People who contribute to Tales from a Small Planet must surely do so with a charitable heart – lengthy Q&A sheets ask for details of everything from property prices to food, and are ideal for helping would-be travellers, but tedious to complete. Perhaps expats feel some obligation to give back to the global community? This idea is one that Marcus Mabry, who runs the International Herald Tribune Rendezvous website aimed at expats, firmly believes.
“We are a global tribe,” he says in his Editor’s Note on the website. “We know we are privileged and that with privilege comes responsibility.” The articles and posts on the Rendezvous website seek to allow readers to “better understand our world and our place in it” as well as offering a place in which to “learn, debate, and challenge one another.”
Rendevous represents a step away from blogging into the realm of international news analysis, but it is still a platform that places expats at the heart of its workings and tries to foster a sense of global community and responsibility, both of which can often be hard to find in an itinerant life.
There can be no doubt that the internet has transformed the lives of expats, enabling a connection between likeminded individuals to spark no matter where in the world they temporarily call home.
The internet, at its most basic, closes down distances and allows relationships to be nurtured across thousands of miles. For the expat coping with the loneliness that life is a foreign country can sometimes bring, access to the internet is, just as “Alison” rightly pointed out, a way to stay sane.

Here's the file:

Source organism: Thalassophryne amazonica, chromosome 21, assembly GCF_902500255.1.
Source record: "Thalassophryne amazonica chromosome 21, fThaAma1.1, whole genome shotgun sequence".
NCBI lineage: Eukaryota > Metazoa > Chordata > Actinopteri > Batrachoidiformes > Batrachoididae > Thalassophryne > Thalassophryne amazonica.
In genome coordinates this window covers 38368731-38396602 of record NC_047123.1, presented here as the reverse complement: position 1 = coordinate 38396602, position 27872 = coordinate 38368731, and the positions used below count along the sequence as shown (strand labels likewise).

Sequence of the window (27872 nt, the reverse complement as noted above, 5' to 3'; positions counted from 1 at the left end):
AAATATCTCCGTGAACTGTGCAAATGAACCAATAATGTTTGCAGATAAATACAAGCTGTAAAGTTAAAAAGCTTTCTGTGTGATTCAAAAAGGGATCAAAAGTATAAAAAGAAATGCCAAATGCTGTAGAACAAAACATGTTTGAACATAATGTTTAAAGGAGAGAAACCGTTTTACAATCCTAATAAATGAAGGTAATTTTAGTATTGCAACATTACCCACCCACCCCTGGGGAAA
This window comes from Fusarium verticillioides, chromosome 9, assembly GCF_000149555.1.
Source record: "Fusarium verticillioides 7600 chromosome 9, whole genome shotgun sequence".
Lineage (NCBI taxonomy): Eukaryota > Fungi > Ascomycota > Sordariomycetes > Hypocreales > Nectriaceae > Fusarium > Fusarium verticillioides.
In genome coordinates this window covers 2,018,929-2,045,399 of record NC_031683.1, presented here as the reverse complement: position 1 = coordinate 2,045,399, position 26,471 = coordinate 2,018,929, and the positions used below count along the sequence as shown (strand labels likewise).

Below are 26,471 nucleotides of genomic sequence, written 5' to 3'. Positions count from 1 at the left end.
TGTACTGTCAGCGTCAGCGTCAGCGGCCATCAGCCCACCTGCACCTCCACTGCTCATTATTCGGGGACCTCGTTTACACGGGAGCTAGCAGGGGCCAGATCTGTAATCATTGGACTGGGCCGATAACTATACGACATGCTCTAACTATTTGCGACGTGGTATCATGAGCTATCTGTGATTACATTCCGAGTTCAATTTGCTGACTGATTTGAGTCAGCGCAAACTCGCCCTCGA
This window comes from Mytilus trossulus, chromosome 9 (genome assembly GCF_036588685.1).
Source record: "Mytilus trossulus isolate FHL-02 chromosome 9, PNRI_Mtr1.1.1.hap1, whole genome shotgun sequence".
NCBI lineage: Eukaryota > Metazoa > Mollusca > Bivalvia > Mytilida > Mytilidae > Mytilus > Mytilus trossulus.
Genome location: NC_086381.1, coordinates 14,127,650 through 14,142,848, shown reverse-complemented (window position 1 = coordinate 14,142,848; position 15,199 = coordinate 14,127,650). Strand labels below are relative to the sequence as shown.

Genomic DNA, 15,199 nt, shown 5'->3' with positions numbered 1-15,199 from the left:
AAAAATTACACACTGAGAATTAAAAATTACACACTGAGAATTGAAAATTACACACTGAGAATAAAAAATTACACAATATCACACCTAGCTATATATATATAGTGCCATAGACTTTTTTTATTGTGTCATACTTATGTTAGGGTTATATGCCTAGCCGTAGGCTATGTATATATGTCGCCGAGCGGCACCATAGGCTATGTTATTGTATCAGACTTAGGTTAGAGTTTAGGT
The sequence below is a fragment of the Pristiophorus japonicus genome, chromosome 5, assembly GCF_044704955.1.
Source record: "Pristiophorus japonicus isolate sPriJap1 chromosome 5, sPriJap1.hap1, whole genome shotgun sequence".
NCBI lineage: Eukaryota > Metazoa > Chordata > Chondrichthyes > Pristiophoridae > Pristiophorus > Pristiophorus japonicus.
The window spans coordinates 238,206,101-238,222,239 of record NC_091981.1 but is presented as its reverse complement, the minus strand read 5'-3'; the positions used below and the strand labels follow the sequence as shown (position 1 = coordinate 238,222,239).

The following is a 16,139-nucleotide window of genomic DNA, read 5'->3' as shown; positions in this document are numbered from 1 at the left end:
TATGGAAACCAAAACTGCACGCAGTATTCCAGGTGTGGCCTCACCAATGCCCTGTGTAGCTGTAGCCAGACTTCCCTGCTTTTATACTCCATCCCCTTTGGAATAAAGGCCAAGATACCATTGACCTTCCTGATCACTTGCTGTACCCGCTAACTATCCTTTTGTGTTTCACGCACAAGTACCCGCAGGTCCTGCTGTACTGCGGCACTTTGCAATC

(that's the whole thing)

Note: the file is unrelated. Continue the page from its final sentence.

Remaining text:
Websites To Check Out
Tales from a Small Planet: detailed information on various cities’ and countries’ living arrangements and education options, as well as insightful expat stories. www.talesmag.com.
IHT Rendezvous: global news site for analysis and world news. www.rendezvous.blogs.nytimes.com.
The Telegraph Expat site: an arm of the UK paper offering news, features, and advice to expats. www.thetelegraph.co.uk/expat.
Expat Blog: a website run by expats to assist people living abroad and provide links to expat blog sites. www.expat-blog.com.
The Daily Post: a site run by the blogging provider wordpress. com. This is a good source of recommended expat blogs from all over the world. www.dailypost. wordpress.com.
Diary of a White Indian Housewife: award-winning blog written by an Australian woman married to an Indian and living in Calcutta. www.whiteindianhousewife.com.
The Mija Chronicles: award-winning blog written by a food writer based in Mexico City. www.themijachronicles.com.
Beyond Toxicity: Winner of Best Expat MM2H Blog 2013 from the Ministry of Tourism, “Docgelo” is a Filipino doctor who writes about his activities in Malaysia and posts some stunning photos. www.docgelo.com.
The Yum List: Australian expat blogger who writes about the best places to eat, spa, and stay in Malaysia. www.theyumlist.blogspot.com.
Source: The Expat July 2013